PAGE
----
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Just-In-Time Learning: From Prototype to Product

Ms Peta Humphreys,
Dr Linda Stern

University of Melbourne

On-line resources can empower students in their quest to develop the library research skills essential for independent research. To this end, there has been an increase in on-line library information in the last few years. However, faced with a list of excellent resources, students do not always immediately know which ones to choose, and may need guidance. We have built a comprehensive interactive resource to ll this need; it gives students necessary guidance, at the same time that it saves valuable librarian time.

Just like a good lecture, this resource gives students the overall big picture, before going into details. The student can delve down into each topic as deeply as they wish. Material is presented in student-sized chunks, with a focus on interactivity and experiential learning. Along these lines, structured activities for each topic move students from theory to applying what they have learned to their own research.

A pilot study of this resource was presented at the THETA conference in 2015 (L Stern, P Humphreys, C Patterson, Just-In-Time learning for library research skills, THETA 2015). Since then, the resource has been rolled out to postgraduate students in the Melbourne School of Engineering at The University of Melbourne.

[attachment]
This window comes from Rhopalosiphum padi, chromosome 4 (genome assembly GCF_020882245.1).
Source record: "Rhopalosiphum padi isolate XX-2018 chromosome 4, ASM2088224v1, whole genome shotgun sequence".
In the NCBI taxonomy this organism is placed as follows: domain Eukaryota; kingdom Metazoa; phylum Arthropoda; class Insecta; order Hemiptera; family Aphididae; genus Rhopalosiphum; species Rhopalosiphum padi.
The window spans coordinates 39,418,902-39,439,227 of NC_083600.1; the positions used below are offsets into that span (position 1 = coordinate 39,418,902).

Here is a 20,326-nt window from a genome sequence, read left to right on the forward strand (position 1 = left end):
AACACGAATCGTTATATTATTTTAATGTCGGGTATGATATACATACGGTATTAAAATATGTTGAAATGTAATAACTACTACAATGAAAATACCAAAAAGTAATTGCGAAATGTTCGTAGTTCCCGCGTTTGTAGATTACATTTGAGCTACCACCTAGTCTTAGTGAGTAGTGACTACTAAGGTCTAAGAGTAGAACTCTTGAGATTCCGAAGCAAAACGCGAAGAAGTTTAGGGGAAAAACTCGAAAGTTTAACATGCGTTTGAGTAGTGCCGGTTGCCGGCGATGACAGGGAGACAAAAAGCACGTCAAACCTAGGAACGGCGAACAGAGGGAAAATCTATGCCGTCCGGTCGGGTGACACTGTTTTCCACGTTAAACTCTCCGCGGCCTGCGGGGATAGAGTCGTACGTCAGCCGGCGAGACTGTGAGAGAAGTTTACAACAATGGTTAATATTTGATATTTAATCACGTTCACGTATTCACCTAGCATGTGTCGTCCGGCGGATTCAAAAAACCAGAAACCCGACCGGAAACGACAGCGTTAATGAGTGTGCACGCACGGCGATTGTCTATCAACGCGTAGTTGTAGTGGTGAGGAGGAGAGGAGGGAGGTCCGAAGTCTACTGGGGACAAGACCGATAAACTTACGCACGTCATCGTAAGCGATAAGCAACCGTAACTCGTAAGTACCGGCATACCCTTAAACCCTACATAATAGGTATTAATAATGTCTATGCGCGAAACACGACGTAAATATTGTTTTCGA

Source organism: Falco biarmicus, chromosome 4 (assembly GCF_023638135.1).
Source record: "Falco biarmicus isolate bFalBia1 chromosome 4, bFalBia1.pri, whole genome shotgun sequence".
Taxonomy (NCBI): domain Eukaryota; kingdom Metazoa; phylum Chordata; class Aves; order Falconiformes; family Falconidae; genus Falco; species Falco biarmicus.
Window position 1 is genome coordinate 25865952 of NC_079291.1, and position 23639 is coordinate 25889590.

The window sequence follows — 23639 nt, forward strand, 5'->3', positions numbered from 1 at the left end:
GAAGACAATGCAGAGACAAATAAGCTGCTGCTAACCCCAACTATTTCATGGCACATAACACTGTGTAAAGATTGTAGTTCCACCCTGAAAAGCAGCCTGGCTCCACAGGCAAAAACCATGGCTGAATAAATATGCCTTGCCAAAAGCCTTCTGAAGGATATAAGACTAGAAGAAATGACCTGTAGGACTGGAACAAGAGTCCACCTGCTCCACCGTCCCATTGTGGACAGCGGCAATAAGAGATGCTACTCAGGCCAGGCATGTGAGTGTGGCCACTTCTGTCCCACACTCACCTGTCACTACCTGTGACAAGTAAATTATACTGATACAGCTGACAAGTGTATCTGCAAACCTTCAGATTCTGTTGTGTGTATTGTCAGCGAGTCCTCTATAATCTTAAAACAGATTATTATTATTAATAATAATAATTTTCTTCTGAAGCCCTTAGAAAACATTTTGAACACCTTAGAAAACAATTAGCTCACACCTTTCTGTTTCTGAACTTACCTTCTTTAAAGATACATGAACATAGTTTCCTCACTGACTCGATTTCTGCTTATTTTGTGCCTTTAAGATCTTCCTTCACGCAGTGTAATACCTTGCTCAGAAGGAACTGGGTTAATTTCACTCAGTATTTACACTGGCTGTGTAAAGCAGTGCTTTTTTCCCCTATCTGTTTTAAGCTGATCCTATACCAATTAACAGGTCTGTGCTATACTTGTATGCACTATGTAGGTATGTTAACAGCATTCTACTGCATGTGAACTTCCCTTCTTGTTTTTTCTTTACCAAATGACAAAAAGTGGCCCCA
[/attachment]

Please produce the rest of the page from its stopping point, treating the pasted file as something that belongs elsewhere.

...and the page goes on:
During this roll out, we have collected both objective and subjective usage information. Analysis of web logs over several semesters has shown trends in the numbers of students using the resource. We have also obtained more detailed information, such as patterns of use throughout the academic year.

Surveys every semester since the initial roll-out have provided quantitative and qualitative information as to the perceived usefulness of specific content areas and the appeal of various presentation methods.

We are currently delving more deeply into student perceptions in focus groups. Triangulation of these three data sources is expected to give us a rounded picture of the student experience. In addition to the data on usage, we have been surprised to discover what a critical component marketing is in student uptake. We predict that libraries will increasingly go the route of on-line resources, and we wish to share our experiences.